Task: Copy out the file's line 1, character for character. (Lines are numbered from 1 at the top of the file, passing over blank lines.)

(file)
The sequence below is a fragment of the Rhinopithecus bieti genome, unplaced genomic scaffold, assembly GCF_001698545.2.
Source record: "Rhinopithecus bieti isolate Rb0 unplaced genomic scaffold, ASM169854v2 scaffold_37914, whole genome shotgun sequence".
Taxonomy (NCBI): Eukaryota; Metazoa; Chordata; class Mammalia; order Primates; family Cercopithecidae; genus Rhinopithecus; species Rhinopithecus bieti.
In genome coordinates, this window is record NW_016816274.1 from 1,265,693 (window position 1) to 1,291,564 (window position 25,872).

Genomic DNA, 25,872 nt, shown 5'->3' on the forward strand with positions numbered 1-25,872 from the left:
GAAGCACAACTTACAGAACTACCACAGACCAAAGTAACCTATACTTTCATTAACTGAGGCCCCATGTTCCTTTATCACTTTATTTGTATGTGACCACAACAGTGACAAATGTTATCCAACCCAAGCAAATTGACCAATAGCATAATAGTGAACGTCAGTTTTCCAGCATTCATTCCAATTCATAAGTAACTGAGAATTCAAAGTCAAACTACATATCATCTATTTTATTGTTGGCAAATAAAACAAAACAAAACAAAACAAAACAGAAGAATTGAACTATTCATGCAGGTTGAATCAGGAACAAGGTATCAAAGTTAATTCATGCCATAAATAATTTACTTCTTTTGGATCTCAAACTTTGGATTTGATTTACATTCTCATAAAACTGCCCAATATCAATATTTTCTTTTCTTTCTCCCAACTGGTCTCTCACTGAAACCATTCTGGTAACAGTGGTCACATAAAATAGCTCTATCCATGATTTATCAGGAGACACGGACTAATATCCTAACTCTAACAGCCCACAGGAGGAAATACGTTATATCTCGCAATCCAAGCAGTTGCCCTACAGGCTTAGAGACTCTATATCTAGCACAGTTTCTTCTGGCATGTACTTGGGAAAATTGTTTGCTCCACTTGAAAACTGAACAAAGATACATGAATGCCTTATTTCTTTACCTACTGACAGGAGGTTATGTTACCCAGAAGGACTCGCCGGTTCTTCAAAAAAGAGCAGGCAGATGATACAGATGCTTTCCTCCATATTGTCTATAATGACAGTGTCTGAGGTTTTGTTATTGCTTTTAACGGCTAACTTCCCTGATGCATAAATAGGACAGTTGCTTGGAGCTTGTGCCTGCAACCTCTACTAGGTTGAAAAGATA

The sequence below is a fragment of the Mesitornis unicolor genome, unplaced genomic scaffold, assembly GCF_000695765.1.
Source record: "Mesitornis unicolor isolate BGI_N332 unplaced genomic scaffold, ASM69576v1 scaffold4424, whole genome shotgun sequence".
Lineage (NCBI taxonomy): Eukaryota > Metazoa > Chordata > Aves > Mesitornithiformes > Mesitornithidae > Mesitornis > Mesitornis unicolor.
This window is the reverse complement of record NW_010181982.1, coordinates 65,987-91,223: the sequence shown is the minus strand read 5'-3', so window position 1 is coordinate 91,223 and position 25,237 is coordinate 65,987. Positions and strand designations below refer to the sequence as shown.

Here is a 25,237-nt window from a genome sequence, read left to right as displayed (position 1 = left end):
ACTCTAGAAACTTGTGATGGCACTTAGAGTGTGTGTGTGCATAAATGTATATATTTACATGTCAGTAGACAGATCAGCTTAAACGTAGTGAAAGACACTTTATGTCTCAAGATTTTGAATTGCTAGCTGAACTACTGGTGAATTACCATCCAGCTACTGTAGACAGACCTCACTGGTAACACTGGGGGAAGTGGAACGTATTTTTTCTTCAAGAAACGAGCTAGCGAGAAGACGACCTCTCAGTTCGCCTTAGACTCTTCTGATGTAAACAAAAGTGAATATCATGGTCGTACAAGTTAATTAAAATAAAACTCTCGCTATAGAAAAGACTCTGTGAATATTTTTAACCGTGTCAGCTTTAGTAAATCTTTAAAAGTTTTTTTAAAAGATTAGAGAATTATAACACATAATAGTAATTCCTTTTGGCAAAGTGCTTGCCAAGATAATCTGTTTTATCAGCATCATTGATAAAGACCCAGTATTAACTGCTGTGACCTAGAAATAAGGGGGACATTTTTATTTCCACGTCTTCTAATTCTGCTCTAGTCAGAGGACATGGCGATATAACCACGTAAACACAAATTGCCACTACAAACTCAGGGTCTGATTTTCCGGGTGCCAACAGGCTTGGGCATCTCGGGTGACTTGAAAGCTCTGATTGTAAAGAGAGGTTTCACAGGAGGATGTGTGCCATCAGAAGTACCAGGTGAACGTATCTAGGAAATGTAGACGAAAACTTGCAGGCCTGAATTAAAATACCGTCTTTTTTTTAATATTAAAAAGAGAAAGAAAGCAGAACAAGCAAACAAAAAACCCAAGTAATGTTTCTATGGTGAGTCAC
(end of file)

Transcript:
The sequence below is a fragment of the Rhinopithecus bieti genome, unplaced genomic scaffold, assembly GCF_001698545.2.